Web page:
A new EU programme to give some leadership insights to young women of North Africa was arranged for 5 of each country to come to visit Brussels and eventually get involved with a crash course on democracy. The programme’s scope these days however might be put into question especially with respect to preparing them for the challenges that lie ahead. The ladies of North Africa were in fact invited as part of the ‘Femmes Leaders de Demain’: Agents of change in North Africa’s future (Women Leaders of Tomorrow) programme. A leadership course that was designed to give them the skills, support and inspiration they need to shape the futures of their communities and countries.
In this context, women leaders have taken on an invigorated importance, hence the programme’s focus. The Five young women from each country, as well as a few from Belgium, were selected from their respective current political, social and cultural elites, for this year-long course. The visit to the parliament is an extra, a chance to meet established female politicians as role models. Previous modules have taken place in Morocco and Tunisia, and they are here in Brussels for module three: ‘Change’.
“All the women in the room are here today precisely because they want to be agents of change”
President Julie de Groote said one morning in the francophone parliament addressing the women; a rather different audience to her usual parliamentarians, adding: “In this society going through transition, you show to what extent women can be real agents of change, can make things happen.”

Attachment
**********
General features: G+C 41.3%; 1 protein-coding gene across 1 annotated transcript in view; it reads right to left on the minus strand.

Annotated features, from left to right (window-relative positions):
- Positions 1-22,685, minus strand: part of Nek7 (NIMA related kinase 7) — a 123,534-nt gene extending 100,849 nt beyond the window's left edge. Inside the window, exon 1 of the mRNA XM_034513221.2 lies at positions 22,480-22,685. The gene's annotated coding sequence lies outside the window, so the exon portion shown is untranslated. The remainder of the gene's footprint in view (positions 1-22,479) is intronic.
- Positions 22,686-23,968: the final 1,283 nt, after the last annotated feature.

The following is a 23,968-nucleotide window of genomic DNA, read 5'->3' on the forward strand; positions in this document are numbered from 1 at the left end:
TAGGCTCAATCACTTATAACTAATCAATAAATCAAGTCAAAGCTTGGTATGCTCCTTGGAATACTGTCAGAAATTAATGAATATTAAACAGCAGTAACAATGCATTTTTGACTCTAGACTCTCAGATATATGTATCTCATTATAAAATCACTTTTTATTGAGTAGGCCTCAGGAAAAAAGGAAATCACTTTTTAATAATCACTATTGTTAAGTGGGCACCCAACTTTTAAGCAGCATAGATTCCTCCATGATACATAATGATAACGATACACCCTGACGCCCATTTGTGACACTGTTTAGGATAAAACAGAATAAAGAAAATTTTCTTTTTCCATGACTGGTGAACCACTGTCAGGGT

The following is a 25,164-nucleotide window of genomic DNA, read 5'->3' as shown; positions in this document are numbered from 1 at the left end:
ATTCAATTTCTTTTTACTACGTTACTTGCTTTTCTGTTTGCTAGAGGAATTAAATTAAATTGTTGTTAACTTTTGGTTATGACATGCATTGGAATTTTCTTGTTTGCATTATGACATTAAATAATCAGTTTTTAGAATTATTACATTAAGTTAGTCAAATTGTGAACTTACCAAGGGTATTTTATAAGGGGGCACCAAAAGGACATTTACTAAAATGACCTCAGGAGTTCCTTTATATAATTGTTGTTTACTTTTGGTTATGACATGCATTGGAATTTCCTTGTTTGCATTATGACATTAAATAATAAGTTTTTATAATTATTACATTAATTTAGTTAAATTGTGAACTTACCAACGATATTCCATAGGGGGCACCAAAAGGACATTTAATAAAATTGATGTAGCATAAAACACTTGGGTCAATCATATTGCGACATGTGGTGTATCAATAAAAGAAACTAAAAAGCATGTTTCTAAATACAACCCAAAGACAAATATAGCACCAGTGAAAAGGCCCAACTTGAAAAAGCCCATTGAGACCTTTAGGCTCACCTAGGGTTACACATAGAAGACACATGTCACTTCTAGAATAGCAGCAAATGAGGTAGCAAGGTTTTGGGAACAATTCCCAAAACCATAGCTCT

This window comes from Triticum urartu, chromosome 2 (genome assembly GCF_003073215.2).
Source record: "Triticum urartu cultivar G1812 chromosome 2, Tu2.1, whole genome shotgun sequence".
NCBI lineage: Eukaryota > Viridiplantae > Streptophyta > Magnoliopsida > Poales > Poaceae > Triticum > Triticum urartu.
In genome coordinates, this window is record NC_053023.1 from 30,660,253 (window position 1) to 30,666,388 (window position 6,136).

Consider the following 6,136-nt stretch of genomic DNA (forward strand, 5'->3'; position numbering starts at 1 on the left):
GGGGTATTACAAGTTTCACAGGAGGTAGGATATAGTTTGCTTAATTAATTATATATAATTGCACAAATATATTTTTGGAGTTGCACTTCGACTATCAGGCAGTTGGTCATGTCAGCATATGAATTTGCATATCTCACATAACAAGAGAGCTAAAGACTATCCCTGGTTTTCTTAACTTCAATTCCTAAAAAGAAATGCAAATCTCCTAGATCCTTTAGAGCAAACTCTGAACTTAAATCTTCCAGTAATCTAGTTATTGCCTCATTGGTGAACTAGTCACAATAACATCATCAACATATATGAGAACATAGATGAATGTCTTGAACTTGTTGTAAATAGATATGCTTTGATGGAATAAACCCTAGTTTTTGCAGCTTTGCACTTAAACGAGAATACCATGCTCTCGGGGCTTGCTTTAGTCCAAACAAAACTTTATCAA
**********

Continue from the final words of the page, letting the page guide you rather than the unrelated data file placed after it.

They knew that de Groote is not only referring to Europe, but talking about their native countries: Algeria, Morocco, Tunisia. They are each involved in political and/or legal roles. They are politicians, presidents of NGOs, activists and sometimes all three.
Activist Simone Susskind, the programme’s Belgian founder, has spent a lifetime campaigning for peace in the Middle East and in the wake of the Arab Spring, she turned her attention to North Africa, seeing what she calls a ‘veritable laboratory for democracy.’ It’s an important moment for the region, with considerable changes in the democratic structure in Tunisia, alterations to the family law in Morocco, and new quotas for women’s political representation in Algeria: women’s rights, human rights, democracy are dependent on these new initiatives.
It’s the same language that Susskind uses to describe what she sees as one of the major benefits of the programme: “I’ve seen (the participants) opening up, like flowers. And I’ve seen how they are being enriched, each in their own way, by the experience.”
Started in the early days of 2014, the participants’ enrichment already seems to be bearing tangible results. On this first day in Brussels they have recovered themselves, and stand looking out: “In trying to take a step forwards in an unknown territory – because politics has always been the realm of men – ‘Femmes Leaders de Demain’ is a guide through the darkness.”
The next day, the women move to a residential conference centre just outside Brussels, where the real work of the programme will take place. In a large, airy conference room, the women arrive on the first morning as Hetty Einzig, one of the course’s designers and coaches, introduces the module; whispers die out and everyone becomes business-like. Over the course of the day, it becomes clear that Susskind’s judgment is correct; no one is afraid to voice their opinion. Hard to believe that many of these articulate women were too shy to speak up at their first session in Morocco, Tunisia or Algeria.
Further reading is on Your Middle East .